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Retail reopening raises questions for some

The government’s very gradual reopening of the economy via its roadmap plan took another big step recently with all non-essential shops and pubs allowed to open for the first time in many months.

Article updated: 19 April 2021 10:00am Author: Ian Forrest

With reports of big queues seen for shops including Primark and Footlocker, is this the time for investors to get back into retail shares? And what could this mean for essential retailers who have been doing well in recent times?

Many will welcome the return of life to high streets in England and Wales as shops and services such as hairdressers and gyms have been able to open, along with outdoor service in pubs and restaurants. Early signs are that activity levels are higher although still slightly below average for the time of year. Few in the sector will care about that. The highly successful vaccine rollout and cautious reopening plan by the government provide much more confidence that restrictions will not return again, and there is also hope that shoppers will be looking to spend some of the cash they’ve saved in recent times.

JD Sports is one non-essential business which appears to have benefited from the reopening with its chief executive reporting good takings. The company also announced full-year figures which showed pre-tax profits not far below those of the previous year, while sales of £6.2bn were actually higher than before. A remarkable performance given the disruption caused by lockdowns and shop closures. Much of the credit for that goes to the company’s growing US business, which have benefited from the cash given widely to citizens as part of the US government’s economic stimulus packages. Dividends have resumed and the shares recently rose above the position they were in before the pandemic began last year.

For JD Sports and other retailers who appear to be doing well at the moment, it's difficult to know how much of the success is down to the short-term, one-off factors caused by the pandemic and how much is sustainable, long-term growth. The other question that arises for investors is: will the “essential” retailers who have benefited from the lockdowns be able to sustain their growth once all retailers are open and the UK begins to gradually return to normal?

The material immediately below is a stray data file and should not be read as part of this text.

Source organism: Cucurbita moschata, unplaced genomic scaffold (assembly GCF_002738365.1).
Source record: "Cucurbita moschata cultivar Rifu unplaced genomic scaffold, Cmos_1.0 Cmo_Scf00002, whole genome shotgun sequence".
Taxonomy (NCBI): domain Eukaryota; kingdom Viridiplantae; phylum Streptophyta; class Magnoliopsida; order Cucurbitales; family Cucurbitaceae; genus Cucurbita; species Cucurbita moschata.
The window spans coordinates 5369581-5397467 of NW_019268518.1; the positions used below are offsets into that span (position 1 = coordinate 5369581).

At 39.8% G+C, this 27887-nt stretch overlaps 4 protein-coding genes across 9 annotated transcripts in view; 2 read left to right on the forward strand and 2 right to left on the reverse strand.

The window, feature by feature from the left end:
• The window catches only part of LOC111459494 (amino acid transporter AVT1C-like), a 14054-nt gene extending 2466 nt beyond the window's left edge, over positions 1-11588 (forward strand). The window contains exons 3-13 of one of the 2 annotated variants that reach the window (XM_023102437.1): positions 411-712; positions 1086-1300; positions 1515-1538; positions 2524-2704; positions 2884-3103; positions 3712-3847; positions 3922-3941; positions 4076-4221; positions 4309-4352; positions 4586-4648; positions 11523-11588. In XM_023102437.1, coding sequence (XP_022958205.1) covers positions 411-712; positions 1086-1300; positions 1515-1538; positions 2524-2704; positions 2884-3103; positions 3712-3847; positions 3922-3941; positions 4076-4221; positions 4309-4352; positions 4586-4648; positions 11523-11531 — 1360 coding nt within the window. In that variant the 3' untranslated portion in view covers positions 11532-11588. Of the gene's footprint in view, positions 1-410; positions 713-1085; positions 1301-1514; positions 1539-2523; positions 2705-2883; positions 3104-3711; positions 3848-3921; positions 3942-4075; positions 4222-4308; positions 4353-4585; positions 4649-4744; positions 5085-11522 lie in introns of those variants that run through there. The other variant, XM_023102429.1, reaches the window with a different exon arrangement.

That question is certainly relevant for investors in DIY giant Kingfisher, whose shares have risen 26% over the past month and are trading well above pre-pandemic levels. The company, which owns the B&Q and Screwfix chains, reported strong sales and profit growth in its recent full-year results. It said sales in February and March had remained strong and reinstated dividends, but there was also some caution on the outlook for sales this year.

The rollout of the vaccination programme and reopening of other retail and hospitality businesses could limit its sales growth, especially in the second half of the year. So, while the company does believe that the lockdowns have created many more DIY enthusiasts around the country, and working from home naturally helps their sales, there is also uncertainty about how significant that benefit may prove to be in the longer term.

All information given including prices, yields and our opinion is correct at the time of publication. Our opinions on investments can change at any time and for our latest view please go to To understand how our Investment research team arrive at their views please read our Investment Research Policy.

Ian Forrest portrait photo
Ian Forrest

Investment Research Analyst

Ian’s background in investments, financial journalism and research has seen him advising private investors on equities and helping to manage portfolios. His qualifications include the Certificate in Financial Planning and the Chartered Institute for Securities & Investment’s Investment Advice Diploma.

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